Also called: poka-yoke, fail–safing
Mistake proofing, or its Japanese equivalent poka-yoke (pronounced PO-ka yo-KAY), is the use of any automatic device or method that either makes it impossible for an error to occur or makes the error immediately obvious once it has occurred.
When to Use Mistake Proofing
- When a process step has been identified where human error can cause mistakes or defects to occur, especially in processes that rely on the worker’s attention, skill or experience.
- In a service process, where the customer can make an error which affects the output.
- At a hand-off step in a process, when output or (for service processes) the customer is transferred to another worker.
- When a minor error early in the process causes major problems later in the process.
- When the consequences of an error are expensive or dangerous.
- Obtain or create a flowchart of the process. Review each step, thinking about where and when human errors are likely to occur.
- For each potential error, work back through the process to find its source.
- For each error, think of potential ways to make it impossible for the error to occur. Consider:
If you cannot make it impossible for the error to occur, think of ways to detect the error and minimize its effects. Consider inspection method, setting function and regulatory function.
Choose the best mistake-proofing method or device for each error. Test it, then implement it.
Three kinds of inspection methods provide rapid feedback:
- Elimination—eliminating the step that causes the error.
- Replacement—replacing the step with an error-proof one.
- Facilitation—making the correct action far easier than the error.
- Successive inspection is done at the next step of the process by the next worker.
- Self-inspection means workers check their own work immediately after doing it.
- Source inspection checks, before the process step takes place, that conditions are correct. Often it’s automatic and keeps the process from proceeding until conditions are right.
Setting functions are the methods by which a process parameter or product attribute is inspected for errors:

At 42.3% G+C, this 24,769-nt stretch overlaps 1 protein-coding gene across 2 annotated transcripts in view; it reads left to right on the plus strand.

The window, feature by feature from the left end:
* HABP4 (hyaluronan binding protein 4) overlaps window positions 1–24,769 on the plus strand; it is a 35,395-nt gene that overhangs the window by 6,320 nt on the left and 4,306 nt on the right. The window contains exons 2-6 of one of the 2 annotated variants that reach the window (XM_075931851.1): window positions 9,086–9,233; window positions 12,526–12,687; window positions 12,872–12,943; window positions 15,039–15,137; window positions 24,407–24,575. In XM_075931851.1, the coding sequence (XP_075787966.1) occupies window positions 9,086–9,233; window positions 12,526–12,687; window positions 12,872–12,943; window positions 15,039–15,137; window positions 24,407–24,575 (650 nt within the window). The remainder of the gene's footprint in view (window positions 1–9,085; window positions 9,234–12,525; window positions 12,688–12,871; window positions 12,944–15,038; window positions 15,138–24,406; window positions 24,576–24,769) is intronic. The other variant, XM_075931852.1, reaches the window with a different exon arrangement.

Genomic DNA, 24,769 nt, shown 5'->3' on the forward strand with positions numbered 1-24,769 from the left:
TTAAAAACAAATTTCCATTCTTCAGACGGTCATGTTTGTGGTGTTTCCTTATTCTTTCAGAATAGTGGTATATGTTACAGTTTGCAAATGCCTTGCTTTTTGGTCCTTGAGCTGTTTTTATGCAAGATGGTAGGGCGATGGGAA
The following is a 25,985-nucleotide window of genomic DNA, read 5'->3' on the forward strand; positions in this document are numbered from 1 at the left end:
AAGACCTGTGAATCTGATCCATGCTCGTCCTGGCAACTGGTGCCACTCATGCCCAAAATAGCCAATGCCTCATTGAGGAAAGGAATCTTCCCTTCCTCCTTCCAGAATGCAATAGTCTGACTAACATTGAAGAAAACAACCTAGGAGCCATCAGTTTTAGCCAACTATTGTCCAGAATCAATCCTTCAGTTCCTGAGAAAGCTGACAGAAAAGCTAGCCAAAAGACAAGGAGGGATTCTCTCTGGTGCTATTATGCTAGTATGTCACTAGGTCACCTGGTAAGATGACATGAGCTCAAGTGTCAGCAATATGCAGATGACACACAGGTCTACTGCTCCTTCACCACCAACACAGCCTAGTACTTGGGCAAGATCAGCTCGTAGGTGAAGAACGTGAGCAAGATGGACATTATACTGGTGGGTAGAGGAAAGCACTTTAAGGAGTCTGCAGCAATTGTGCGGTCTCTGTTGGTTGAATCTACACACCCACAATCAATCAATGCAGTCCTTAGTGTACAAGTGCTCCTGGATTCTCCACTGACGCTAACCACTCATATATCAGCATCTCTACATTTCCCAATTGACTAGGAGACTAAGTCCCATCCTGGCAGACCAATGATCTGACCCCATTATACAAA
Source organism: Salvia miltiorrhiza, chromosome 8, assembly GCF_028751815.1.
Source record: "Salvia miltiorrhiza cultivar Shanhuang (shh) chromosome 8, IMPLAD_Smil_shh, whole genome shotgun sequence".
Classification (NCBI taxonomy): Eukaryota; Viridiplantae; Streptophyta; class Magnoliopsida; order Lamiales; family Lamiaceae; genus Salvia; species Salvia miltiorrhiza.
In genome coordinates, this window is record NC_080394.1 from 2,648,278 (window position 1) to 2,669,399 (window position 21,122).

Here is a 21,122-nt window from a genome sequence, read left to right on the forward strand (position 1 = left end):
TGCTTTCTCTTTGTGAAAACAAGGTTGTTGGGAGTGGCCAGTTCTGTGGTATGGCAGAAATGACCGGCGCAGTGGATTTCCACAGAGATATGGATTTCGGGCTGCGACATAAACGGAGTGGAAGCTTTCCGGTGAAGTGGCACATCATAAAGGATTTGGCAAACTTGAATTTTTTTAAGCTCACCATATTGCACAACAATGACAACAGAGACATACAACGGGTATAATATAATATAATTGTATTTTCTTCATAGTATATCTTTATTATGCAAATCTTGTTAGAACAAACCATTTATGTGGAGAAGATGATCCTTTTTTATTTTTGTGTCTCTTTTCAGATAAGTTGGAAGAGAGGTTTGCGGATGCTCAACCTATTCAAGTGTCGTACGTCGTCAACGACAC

- The contact or physical method checks a physical characteristic such as diameter or temperature, often using a sensor.
- The motion-step or sequencing method checks the process sequence to make sure steps are done in order.
- The fixed-value or grouping and counting method counts repetitions or parts or weighs an item to ensure completeness.
- A fourth setting function is sometimes added: information enhancement. This makes sure information is available and perceivable when and where required.
Regulatory functions are signals that alert the workers that an error has occurred:
- Warning functions are bells, buzzers, lights and other sensory signals. Consider using color-coding, shapes, symbols and distinctive sounds.
- Control functions prevent the process from proceeding until the error is corrected (if the error has already taken place) or conditions are correct (if the inspection was a source inspection and the error has not yet occurred).
The Parisian Experience restaurant wished to ensure high service quality through mistake-proofing. They reviewed the deployment chart (a detailed flowchart that shows who performs each step) of the seating process shown in Figure 1 and identified human errors on the part of restaurant staff or customers that could cause service problems.
Figure 1 Restaurant’s deployment chart
The first potential error occurs when customers enter. The maitre d’ might not notice a customer is waiting if the maitred’ is escorting other customers to their table, checking on table status or conferring with kitchen staff.
The mistake-proofing device is an electronic sensor on the entrance door. The sensor sends a signal to a vibrating pager on the maitre’s belt to ensure that the maitre d’ always knows when someone enters or leaves the restaurant. Other mistake-proofing methods replaced the process steps requiring the maitre d’ to leave the front door to seat customers.
A possible error on the customers’ part was identified at the step when diners are called from the lounge when their table is ready. They might miss the call if the lounge is noisy, if they are engrossed in conversation or if they are hard-of-hearing.
The mistake-proofing chosen by the team was to replace the step of the process in which the maitre d’ called the customer’s name over the loudspeaker. Instead, during the greeting step, the maitre d’ notes a unique visual identifier of one or more members of the party. When the table is ready, the table busser notifies the waiter, who comes to the maitre d’ and learns how to identify the customers. The waiter finds the customers in the lounge, escorts them to their table, gives them menus and takes additional drink orders.
Not only does this mistake-proofing method eliminate a customer-caused problem, it improves the restaurant ambiance by eliminating the annoying loudspeaker, keeps the maitre d’ at the front door to greet customers, creates a sense of exceptional service when the waiter “magically” knows the customers and eliminates additional waiting time at the handoff between maitre d’ and waiter.
Excerpted from Nancy R. Tague’s The Quality Toolbox, Second Edition, ASQ Quality Press, 2004, pages 351–356.